The “lonely” Brooklyn College in June
This is the beautiful campus where I teach. There are almost no students; it looks lonely. Granted, I took the photograph on Sunday, June 21st, a day when the campus likely wouldn’t look much different under ordinary circumstances. It was the first time that I visited since the beginning of lockdown in mid-March. Like most schools in the country, Brooklyn College is still in lockdown; we can expect to see a similar picture through at least the beginning of the fall semester. Over this period, we will continue with distance teaching/learning. We are definitely getting better at it—both on the students’ part and that of the faculty. But the experience is different—all of us miss the mix of formal and informal interactions with each other that are an essential part of the college experience.
The NYT thinks this might become the new normal. Its article, “’We Could Be Feeling This for the Next Decade’: Virus Hits College Towns,” predicts some long-term impacts that the pandemic will have on college campuses.
Today, I would like to do something somewhat rare: emphasize an important advantage of this new reality.
In previous blogs (June 4–18, 2019) I described New York City and State’s detailed legislation regarding how to bring the state to carbon neutral by mid-century. This goal approximately conforms with the Paris agreement’s commitment to limit climate change to a temperature rise of 2oC by that time. My June 18, 2019 blog outlined my suggestions about how Brooklyn College (and other institutions) could use these requirements as a teaching moment for its students. By incorporating our students in our implementation of this transition, we could impart certain experiences that might be marketable in their post-graduation job searches.
Meanwhile, the COVID-19 pandemic and resulting lockdown have provided us with a unique opportunity to directly differentiate between student-driven and infrastructure-driven energy use on campus. This opens the door for a more detailed understanding of how we can reduce the energy needed to serve the same student population.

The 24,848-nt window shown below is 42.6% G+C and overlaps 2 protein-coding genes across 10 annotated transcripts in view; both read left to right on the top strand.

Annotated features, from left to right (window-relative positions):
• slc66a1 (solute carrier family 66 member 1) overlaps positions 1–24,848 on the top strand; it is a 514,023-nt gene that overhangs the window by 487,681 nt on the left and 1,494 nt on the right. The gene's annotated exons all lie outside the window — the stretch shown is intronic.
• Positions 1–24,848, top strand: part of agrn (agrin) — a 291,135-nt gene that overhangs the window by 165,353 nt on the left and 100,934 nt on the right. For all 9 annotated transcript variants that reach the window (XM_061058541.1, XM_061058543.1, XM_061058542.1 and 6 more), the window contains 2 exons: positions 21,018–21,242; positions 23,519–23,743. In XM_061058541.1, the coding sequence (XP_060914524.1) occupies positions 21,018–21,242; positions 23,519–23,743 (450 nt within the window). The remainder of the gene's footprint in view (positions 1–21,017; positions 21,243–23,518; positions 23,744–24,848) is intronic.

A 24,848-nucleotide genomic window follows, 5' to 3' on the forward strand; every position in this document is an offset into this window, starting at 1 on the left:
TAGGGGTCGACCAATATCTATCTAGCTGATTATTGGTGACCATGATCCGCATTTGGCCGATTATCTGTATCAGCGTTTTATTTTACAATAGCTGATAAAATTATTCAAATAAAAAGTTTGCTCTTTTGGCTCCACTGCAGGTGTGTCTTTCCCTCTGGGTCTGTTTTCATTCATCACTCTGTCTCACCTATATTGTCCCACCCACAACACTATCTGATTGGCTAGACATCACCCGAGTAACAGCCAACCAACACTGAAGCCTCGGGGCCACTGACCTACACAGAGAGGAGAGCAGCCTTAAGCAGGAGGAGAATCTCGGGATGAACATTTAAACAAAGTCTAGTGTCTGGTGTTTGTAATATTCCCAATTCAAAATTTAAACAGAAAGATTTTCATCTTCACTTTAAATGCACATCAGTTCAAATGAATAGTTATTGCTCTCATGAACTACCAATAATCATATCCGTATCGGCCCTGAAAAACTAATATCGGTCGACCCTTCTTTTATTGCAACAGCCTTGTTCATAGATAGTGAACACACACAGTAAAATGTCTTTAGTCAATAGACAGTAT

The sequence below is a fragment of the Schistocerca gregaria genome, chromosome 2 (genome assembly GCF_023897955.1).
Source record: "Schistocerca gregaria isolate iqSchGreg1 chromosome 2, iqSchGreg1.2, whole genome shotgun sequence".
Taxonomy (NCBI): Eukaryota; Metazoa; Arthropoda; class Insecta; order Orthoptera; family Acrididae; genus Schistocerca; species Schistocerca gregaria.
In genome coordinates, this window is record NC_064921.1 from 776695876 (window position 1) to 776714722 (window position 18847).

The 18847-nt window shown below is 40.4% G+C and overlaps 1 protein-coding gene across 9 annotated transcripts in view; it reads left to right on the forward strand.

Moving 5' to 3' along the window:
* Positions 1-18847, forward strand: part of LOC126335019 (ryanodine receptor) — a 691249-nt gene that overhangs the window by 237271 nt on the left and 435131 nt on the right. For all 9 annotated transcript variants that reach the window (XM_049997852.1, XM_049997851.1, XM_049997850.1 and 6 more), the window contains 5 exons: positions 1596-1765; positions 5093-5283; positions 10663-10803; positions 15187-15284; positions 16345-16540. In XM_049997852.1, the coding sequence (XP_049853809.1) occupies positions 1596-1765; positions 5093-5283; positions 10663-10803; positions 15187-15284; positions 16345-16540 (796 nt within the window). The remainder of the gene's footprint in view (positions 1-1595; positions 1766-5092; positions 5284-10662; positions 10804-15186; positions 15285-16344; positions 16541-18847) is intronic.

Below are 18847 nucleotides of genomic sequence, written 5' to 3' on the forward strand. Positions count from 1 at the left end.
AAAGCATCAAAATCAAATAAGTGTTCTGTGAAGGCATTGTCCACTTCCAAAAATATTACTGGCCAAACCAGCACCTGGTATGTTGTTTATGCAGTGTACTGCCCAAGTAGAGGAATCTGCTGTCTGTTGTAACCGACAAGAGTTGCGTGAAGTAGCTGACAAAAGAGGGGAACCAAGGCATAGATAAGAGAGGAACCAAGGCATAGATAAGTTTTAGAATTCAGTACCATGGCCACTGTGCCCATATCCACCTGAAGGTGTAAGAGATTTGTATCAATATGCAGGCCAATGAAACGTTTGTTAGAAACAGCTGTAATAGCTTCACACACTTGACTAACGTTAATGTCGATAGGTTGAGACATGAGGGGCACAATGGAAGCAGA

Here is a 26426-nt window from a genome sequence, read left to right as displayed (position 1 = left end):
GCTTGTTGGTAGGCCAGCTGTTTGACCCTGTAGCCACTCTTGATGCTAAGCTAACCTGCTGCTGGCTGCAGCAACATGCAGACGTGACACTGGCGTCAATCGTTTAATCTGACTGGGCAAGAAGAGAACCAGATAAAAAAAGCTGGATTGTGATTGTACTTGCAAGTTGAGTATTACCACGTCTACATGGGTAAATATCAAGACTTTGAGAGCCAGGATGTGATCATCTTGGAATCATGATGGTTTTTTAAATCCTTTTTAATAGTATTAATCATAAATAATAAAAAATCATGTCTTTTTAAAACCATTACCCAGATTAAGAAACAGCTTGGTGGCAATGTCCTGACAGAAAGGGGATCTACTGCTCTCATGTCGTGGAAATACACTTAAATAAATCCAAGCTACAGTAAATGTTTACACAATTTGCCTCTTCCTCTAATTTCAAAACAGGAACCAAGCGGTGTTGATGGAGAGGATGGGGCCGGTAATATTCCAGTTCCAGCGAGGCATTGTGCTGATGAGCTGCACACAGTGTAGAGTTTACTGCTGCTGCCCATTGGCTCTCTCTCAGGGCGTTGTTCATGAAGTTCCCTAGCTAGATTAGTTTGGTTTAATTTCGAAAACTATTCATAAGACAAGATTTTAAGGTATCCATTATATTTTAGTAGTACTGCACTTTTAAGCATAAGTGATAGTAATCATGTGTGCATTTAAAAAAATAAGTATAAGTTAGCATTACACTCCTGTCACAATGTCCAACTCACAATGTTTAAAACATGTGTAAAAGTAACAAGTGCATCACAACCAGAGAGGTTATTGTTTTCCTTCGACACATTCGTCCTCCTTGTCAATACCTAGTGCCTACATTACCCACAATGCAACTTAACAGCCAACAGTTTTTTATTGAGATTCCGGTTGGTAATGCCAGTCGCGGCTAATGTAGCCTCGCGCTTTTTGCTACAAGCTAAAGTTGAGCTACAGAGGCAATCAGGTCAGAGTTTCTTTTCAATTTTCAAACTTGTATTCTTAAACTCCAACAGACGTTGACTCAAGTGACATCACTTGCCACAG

As I mentioned in the June 2019 blogs, NY State and City regulations do not directly target schools. Rather, they tackle buildings, businesses, transportation, and other large energy users. The emphasis is on carbon emissions. The two main tools to achieve the desired reductions in carbon emissions are: reducing the amount of energy used and transitioning the sources of that energy to non-fossil fuel sources (solar, wind, hydro, nuclear, etc.).
In other words, simply replacing energy sources and updating the corresponding storage capacity is not the full answer. We must also examine how we use energy, especially if that comes in the form of electricity use. Our energy saving should directly scale with our number of users. COVID-19 and the resultant shutdowns give us an important reference for how much energy we use to support the infrastructure with almost no individual users.
In my June 2, 2020 blog, I gave an anecdotal example of the consumption of electricity in New York City during the pandemic. In spite of the increase in domestic consumption because of the lockdown, the total electricity consumption has decreased relative to the pre-pandemic period. This is a direct result of the decrease in electricity consumption in the business sector. That power draw is now restricted to the electricity needed for immediate infrastructure use. Looking at this, my college hopes to find a way to minimize such infrastructure energy requirements without affecting the energy needs of its users.
The not so simple solution that is emerging—which will be the focus of my next semester—is localizing the electricity infrastructure and limiting energy use to absolute essentials. We can achieve this in part by more extensively incorporating microgrids into our local electrical sourcing.